Patagonia Will Fix Your Old Stuff, Sell It, And Pay You

A new initiative expands Patagonia’s commitment to reducing waste by adding an online resale shop for refurbished goods.

Everyone who owns a piece of Patagonia apparel expects it to last a long time. The brand backs all of its items with a lifetime guarantee. If it breaks, Patagonia will fix it or show you how to fix it yourself. If you don’t want it, Patagonia will recycle it so it doesn’t end up in a landfill.

Now, the company will go a step further. This year, the brand launches a marketplace for refurbished Patagonia items on its website and give store credit to those who turn in old items for resale.

Worn Wear Takeback Program

Patagonia worn wear

Patagonia teased “Something new for Worn Wear coming this April” on its Facebook page. We spoke with a brand spokesperson who said, “this summer, July 2017, Patagonia will launch an e-commerce Worn Wear platform where the company will sell used Patagonia clothing and gear online, sourced directly from its customers.”

Under the new program, customers can bring old garments to local Patagonia retail stores. They will be reimbursed with store credits equal to half the resale value of the used garment.

Patagonia will then refurbish the garments and sell them on Patagonia.com.

The brand began local trade-in and sell-back programs at four retail locations: Portland, Chicago, Seattle, and Palo Alto, Calif. The current Worn Wear program consists of mobile sewing clinics, online repair manuals, and resources for recycling beyond-repair items.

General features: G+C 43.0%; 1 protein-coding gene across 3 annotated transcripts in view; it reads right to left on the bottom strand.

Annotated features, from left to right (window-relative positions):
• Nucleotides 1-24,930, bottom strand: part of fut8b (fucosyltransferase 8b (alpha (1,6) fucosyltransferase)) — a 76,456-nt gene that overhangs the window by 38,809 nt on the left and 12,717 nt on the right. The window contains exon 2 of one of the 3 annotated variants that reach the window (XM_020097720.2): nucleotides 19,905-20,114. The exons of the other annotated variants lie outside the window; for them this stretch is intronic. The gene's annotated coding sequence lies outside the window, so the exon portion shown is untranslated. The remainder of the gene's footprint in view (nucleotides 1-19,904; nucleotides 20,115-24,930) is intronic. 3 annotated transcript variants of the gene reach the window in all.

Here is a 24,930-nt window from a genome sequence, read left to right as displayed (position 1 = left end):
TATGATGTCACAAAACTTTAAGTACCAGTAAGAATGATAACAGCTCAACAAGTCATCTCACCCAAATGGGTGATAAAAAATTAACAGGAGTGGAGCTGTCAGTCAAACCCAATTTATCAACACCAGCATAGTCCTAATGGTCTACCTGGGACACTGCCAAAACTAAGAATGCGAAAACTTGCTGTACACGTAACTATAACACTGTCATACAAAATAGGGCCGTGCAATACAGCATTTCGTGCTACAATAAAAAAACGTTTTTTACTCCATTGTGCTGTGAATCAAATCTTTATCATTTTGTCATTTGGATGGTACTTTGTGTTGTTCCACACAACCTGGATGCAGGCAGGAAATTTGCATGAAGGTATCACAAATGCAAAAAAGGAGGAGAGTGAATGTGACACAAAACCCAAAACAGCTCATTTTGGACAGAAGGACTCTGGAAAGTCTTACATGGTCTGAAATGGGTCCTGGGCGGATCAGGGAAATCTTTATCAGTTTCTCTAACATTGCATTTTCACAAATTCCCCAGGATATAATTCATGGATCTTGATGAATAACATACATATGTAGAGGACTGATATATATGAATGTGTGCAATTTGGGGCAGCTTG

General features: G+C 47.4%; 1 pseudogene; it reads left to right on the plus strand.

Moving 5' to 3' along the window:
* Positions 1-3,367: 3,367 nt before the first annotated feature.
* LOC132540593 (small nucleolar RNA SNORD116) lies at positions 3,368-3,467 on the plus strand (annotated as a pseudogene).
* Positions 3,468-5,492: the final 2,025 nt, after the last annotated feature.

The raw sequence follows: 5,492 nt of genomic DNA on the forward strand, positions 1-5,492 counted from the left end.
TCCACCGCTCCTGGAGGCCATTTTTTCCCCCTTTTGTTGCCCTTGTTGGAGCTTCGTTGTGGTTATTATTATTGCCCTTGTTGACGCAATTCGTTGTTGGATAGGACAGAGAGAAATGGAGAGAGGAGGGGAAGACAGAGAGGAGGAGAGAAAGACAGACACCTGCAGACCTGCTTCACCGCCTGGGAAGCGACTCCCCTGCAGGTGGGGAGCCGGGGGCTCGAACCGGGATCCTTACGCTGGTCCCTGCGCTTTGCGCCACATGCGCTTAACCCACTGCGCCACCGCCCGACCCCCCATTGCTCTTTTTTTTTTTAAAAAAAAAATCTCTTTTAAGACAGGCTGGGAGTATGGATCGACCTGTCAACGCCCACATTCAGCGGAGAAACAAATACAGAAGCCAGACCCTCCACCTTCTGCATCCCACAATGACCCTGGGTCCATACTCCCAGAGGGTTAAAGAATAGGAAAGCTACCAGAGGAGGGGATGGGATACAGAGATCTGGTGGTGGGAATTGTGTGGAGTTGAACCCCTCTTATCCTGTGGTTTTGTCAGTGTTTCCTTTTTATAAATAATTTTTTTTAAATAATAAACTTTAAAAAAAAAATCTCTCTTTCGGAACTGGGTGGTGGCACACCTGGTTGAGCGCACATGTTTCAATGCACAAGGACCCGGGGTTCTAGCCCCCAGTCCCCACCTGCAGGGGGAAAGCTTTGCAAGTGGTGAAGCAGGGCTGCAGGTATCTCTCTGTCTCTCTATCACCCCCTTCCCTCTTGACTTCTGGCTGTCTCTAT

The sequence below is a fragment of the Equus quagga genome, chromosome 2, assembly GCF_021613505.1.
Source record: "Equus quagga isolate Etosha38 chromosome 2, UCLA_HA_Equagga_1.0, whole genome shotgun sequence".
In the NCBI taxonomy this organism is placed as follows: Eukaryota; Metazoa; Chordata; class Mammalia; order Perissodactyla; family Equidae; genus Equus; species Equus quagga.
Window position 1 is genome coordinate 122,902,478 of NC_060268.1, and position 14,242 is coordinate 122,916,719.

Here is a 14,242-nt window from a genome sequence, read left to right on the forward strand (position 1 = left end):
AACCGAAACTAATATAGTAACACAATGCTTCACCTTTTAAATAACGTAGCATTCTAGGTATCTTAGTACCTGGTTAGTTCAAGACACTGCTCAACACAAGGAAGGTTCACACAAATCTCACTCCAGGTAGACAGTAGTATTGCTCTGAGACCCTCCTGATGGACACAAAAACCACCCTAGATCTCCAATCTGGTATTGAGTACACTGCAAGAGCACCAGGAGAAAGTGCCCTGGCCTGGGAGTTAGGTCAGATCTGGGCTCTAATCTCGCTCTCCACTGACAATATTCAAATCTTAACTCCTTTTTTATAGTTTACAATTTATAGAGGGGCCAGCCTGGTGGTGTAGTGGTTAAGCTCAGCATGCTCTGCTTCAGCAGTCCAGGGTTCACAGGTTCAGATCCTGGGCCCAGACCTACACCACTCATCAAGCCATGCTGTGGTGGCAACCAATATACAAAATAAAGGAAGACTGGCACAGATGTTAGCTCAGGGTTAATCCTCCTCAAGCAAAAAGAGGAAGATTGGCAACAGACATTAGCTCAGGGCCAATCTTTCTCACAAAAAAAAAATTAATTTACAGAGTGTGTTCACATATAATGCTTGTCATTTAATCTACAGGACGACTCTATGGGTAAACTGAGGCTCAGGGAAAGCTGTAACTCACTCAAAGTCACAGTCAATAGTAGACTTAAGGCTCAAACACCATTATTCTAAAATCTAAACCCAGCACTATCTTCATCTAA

Patagonia worn wear

The new initiative will open up the takeback-for-credit concept and the used gear marketplace to thrifty shoppers nationwide.

Workers will clean the returned gear with a waterless Tersus CO2 machine before mending at a Reno, Nevada, repair facility. Then it will sell online. We’re excited to see what comes through and encourage anyone looking for apparel to check the refurb site first.

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Adam Ruggiero is an all-sport activity junkie – from biking, running, and (not enough) surfing, to ball sports, camping, and cattle farming. If it’s outside, it’s worth doing. Adam graduated from the University of Minnesota with a BA in journalism. Likes: unique beer, dogs, stories. Like nots: neckties, escalators, manicured lawns.